Donald Trump presents an interesting case for portrait photography and its use on magazine covers. Prior to his presidential run, he was known as an outspoken businessman and reality television star whose bombastic style brought in yuge ratings for “The Apprentice.”
Prior to the presidency, photographers and photo editors played to that persona with covers like these from 2011 and 2004 respectively.
But now that he’s President of the United States, publishers have sought out to make him appear more presidential (while they aren’t using comic illustrations to lampoon him).
For TIME’s Person of the Year, Trump was photographed by Nadav Kander. Kander is no stranger to political portraits having worked for most of the big name news magazines with a frequency rivaling photographers like Platon.
The “horns” cover caused some controversy which was later dispelled by TIME. The lighting and styling are quite beautiful. The pose is somewhat atypical for a President, but it does give just a hint of Trump’s signature red tie. Most interesting to me is the shadow behind Trump. Virtually every lighting course would tell you to position the light source above the subject and pull the subject far enough away from the background to eliminate any shadows.
But Kander is well-known for his shadows. In 2009, he photographed 52 Obama advisers for The New York Times with a distinctive shadow. In a 2012 interview, he told the UK’s National Portrait Gallery, “I do use light to reveal or the opposite of reveal with my subjects, how they are feeling or how I feel.”
In the opposite corner of the ring, Christopher Anderson shot this week’s cover of The New York Times Magazine. Anderson is a long-time photojournalist, who also served as New York Magazine’s first ever photographer-in-residence.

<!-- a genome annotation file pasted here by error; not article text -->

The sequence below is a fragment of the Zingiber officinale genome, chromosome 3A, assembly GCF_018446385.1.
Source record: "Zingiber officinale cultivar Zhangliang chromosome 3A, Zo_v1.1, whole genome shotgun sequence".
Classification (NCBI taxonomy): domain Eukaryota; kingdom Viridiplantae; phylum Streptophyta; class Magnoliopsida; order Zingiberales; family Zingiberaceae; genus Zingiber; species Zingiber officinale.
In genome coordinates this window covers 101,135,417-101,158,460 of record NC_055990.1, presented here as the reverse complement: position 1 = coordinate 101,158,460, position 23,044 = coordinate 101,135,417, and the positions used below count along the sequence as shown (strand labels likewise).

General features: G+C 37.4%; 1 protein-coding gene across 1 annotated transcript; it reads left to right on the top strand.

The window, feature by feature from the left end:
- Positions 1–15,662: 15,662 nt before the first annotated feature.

Here’s the photo.
And here is how typography and design supported the image for the cover.
The Times explained:
For this week’s cover, the photographer Christopher Anderson wanted to create a portrait of Trump that had never been seen before. “My hope was to make an image that feels intimate and unlike the caricatures we normally see of him, good or bad,” Anderson said. “One that somehow communicated the experience I had of meeting him.”
The image is obviously a much tighter shot that uses a very shallow depth of field. Devoid of color, the viewer can’t be distracted by Trump’s infamous spray tan, which makes the image more interesting to scrutinize. Also, the light source is high enough that Trump’s eyes are thrown into shadow (But still with enough shadow detail to make them visible). An interesting choice by another great photographer.
Verdict: While I think the Kander portrait is quite nice, the Anderson photo made me stop and look. Anderson accomplished what he set out to do – creating an image that reminds me of the closing monologue of Conan the Barbarian: “Between the time when the oceans drank Atlantis and the rise of the sons of Aryas, there was an age undreamed of. And unto this, Conan, destined to wear the jeweled crown of Aquilonia upon a troubled brow.”
About the Author
Allen Murabayashi is is a graduate of Yale University, the Chairman and co-founder of PhotoShelter blog, and a co-host of the “I Love Photography” podcast on iTunes. For more of his work, check out his website and follow him on Twitter. This article was also published here and shared with permission.
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